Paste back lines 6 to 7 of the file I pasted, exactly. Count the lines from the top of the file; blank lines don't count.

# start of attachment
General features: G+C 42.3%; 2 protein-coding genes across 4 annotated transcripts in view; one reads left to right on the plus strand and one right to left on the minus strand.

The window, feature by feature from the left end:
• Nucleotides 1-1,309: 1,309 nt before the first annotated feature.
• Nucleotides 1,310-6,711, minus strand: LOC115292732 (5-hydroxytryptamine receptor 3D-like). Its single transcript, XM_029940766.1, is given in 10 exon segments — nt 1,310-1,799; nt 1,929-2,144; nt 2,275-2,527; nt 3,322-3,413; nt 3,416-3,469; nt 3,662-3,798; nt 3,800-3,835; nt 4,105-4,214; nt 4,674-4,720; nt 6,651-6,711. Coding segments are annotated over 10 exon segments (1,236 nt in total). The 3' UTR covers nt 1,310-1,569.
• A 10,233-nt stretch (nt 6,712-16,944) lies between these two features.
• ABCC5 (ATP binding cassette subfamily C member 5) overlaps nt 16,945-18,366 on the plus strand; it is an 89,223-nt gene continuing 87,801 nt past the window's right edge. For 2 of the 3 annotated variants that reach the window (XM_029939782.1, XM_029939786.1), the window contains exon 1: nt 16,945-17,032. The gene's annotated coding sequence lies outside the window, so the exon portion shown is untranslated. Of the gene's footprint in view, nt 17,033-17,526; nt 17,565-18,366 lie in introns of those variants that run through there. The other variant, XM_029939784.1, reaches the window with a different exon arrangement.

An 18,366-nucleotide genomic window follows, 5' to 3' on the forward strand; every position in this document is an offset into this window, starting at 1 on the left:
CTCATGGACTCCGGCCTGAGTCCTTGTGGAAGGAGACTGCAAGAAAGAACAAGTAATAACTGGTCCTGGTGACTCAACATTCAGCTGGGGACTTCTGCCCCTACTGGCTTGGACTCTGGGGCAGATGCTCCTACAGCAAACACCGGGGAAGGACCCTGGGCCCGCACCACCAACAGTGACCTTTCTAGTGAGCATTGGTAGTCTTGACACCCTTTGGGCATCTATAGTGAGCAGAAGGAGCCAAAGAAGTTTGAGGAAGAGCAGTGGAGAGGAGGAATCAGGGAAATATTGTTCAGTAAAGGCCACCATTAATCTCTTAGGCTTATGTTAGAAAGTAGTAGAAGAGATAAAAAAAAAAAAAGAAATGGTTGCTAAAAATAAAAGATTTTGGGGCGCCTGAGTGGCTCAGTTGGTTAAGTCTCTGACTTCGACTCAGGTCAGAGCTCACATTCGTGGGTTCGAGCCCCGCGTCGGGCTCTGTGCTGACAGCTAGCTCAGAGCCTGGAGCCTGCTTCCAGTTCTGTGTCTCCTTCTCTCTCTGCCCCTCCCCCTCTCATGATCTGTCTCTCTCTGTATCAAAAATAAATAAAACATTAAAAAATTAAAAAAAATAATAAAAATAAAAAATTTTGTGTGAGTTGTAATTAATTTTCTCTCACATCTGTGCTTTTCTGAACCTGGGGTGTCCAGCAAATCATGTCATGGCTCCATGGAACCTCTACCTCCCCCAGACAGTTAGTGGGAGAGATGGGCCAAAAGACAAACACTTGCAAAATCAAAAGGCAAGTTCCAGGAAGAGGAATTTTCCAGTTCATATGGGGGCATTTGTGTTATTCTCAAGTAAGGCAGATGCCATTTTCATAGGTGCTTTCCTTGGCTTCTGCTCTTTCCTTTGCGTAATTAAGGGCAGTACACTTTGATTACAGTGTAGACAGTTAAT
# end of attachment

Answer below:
• ABCC5 (ATP binding cassette subfamily C member 5) overlaps nt 16,945-18,366 on the plus strand; it is an 89,223-nt gene continuing 87,801 nt past the window's right edge. For 2 of the 3 annotated variants that reach the window (XM_029939782.1, XM_029939786.1), the window contains exon 1: nt 16,945-17,032. The gene's annotated coding sequence lies outside the window, so the exon portion shown is untranslated. Of the gene's footprint in view, nt 17,033-17,526; nt 17,565-18,366 lie in introns of those variants that run through there. The other variant, XM_029939784.1, reaches the window with a different exon arrangement.

An 18,366-nucleotide genomic window follows, 5' to 3' on the forward strand; every position in this document is an offset into this window, starting at 1 on the left: